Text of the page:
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UF Cardiologists Call For Rigorous Study Of Viagra And Cardiovascular Disease

Date:
September 3, 1999
Source:
University Of Florida Health Science Center
Summary:
University of Florida cardiologists say there is no solid scientific evidence that patients with cardiovascular disease face a higher risk of death when they take Viagra.

GAINESVILLE, Fla.---University of Florida cardiologists say there is no solid scientific evidence that patients with cardiovascular disease face a higher risk of death when they take Viagra.

Viagra, the tradename for the drug sildenafil citrate, is used to treat erectile dysfunction, which affects an estimated 150 million men worldwide. Many of these men have cardiovascular disease.

An outpouring of media attention ensued after a handful of patients with cardiovascular disease died after taking the popular medication. It's true that Viagra and nitroglycerin, commonly used to treat the chest pain known as angina, don't mix. Patients taking nitroglycerin shouldn't use Viagra because it can cause dangerous drops in blood pressure; likewise, patients who use Viagra should not take nitroglycerin for at least 24 hours. But there is no scientific proof Viagra is directly associated with death in cardiovascular disease patients, says Dr. Carl J. Pepine, professor and chief of cardiovascular medicine at UF's College of Medicine.

Pepine and UF colleague Dr. C. Richard Conti led a symposium on managing erectile dysfunction in the cardiac patient Aug. 26 at the meeting of the 21st Congress of the European Society of Cardiology in Barcelona, Spain.

"Some men with cardiovascular disease die, men with cardiovascular disease have a high frequency of erectile dysfunction, and some men with erectile dysfunction and cardiovascular disease take Viagra and die, too," Pepine said. "But there is no objective evidence to directly relate an increased frequency of death with Viagra use in these patients. Everything we have examined so far suggests that the frequency of death is about the same as in patients with heart disease who received a placebo."

Pepine is calling for a controlled clinical trial comparing Viagra with placebo in about 5,000 heart disease patients, which he said would give scientists the answers they need. Earlier this year, Pepine and Conti co-authored a paper in a supplement to The American Journal of Cardiology that described an analysis of 11 studies of the drug in patients with erectile dysfunction and cardiovascular disease caused by reduced blood flow to the heart who were not taking nitrates; findings showed these patients tolerated the medication well.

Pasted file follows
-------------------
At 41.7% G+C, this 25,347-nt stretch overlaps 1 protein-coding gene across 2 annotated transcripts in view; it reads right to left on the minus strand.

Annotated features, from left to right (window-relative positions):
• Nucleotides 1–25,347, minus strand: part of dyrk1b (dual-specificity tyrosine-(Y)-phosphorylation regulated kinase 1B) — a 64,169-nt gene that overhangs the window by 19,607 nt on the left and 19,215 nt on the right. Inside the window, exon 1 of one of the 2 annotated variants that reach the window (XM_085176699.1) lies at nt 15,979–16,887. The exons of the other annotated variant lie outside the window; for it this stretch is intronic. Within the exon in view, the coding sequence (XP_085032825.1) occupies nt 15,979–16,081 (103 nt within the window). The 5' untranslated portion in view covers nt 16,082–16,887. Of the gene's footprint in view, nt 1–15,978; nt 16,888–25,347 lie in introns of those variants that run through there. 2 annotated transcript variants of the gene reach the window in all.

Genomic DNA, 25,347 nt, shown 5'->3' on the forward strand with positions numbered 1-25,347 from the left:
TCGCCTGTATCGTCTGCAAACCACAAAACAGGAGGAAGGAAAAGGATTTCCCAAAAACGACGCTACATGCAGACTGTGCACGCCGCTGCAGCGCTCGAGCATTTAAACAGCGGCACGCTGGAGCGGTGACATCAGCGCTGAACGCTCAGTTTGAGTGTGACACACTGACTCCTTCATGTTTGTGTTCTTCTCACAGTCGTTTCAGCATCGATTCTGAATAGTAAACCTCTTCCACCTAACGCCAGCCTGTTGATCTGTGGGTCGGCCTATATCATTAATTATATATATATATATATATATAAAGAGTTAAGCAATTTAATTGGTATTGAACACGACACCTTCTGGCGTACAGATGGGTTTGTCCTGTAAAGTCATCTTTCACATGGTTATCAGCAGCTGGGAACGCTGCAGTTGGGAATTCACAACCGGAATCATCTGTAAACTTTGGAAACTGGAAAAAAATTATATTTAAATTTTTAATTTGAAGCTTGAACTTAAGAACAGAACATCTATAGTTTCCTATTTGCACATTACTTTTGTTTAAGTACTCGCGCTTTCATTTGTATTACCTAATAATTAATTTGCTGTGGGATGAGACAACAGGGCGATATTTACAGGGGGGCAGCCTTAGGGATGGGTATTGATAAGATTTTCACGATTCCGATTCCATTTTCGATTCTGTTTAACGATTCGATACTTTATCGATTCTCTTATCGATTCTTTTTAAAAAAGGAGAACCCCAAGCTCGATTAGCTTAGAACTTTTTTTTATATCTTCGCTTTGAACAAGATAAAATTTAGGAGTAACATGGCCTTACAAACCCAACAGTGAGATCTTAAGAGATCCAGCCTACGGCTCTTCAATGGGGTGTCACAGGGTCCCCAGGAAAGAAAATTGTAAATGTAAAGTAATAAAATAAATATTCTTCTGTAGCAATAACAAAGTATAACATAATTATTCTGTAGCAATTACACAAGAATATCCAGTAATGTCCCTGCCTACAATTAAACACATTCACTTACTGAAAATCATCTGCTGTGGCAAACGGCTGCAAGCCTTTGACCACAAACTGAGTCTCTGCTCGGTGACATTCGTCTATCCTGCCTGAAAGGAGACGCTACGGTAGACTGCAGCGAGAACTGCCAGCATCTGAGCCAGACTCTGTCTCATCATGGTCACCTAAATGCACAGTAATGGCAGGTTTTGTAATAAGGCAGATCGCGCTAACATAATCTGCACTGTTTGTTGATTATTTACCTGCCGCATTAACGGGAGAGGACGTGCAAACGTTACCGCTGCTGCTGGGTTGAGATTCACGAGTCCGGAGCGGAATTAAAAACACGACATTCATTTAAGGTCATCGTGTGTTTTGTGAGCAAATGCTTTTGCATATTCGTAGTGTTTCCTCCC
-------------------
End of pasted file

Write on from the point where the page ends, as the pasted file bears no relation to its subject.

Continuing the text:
What's more, it's possible that Viagra may even ease certain problems many patients with cardiovascular disease experience, such as depression.

"The adverse outcomes of cardiovascular disease, such as heart attack or death, are due to a complex interplay of many risk factor conditions that aggravate the disease and its expression, including a host of psychological problems like depression and poor self-image as well as some physical factors," Pepine explained.

In turn, Viagra's advantages may even play a role in reducing the overall risk of cardiovascular events such as heart attack or death, he hypothesized.

"We believe Viagra may be safer than what is commonly perceived," he said.


Story Source:

The above story is based on materials provided by University Of Florida Health Science Center. Note: Materials may be edited for content and length.


Cite This Page:

University Of Florida Health Science Center. "UF Cardiologists Call For Rigorous Study Of Viagra And Cardiovascular Disease." ScienceDaily. ScienceDaily, 3 September 1999. <www.sciencedaily.com/releases/1999/09/990902143440.htm>.
University Of Florida Health Science Center. (1999, September 3). UF Cardiologists Call For Rigorous Study Of Viagra And Cardiovascular Disease. ScienceDaily. Retrieved September 30, 2014 from www.sciencedaily.com/releases/1999/09/990902143440.htm
University Of Florida Health Science Center. "UF Cardiologists Call For Rigorous Study Of Viagra And Cardiovascular Disease." ScienceDaily. www.sciencedaily.com/releases/1999/09/990902143440.htm (accessed September 30, 2014).

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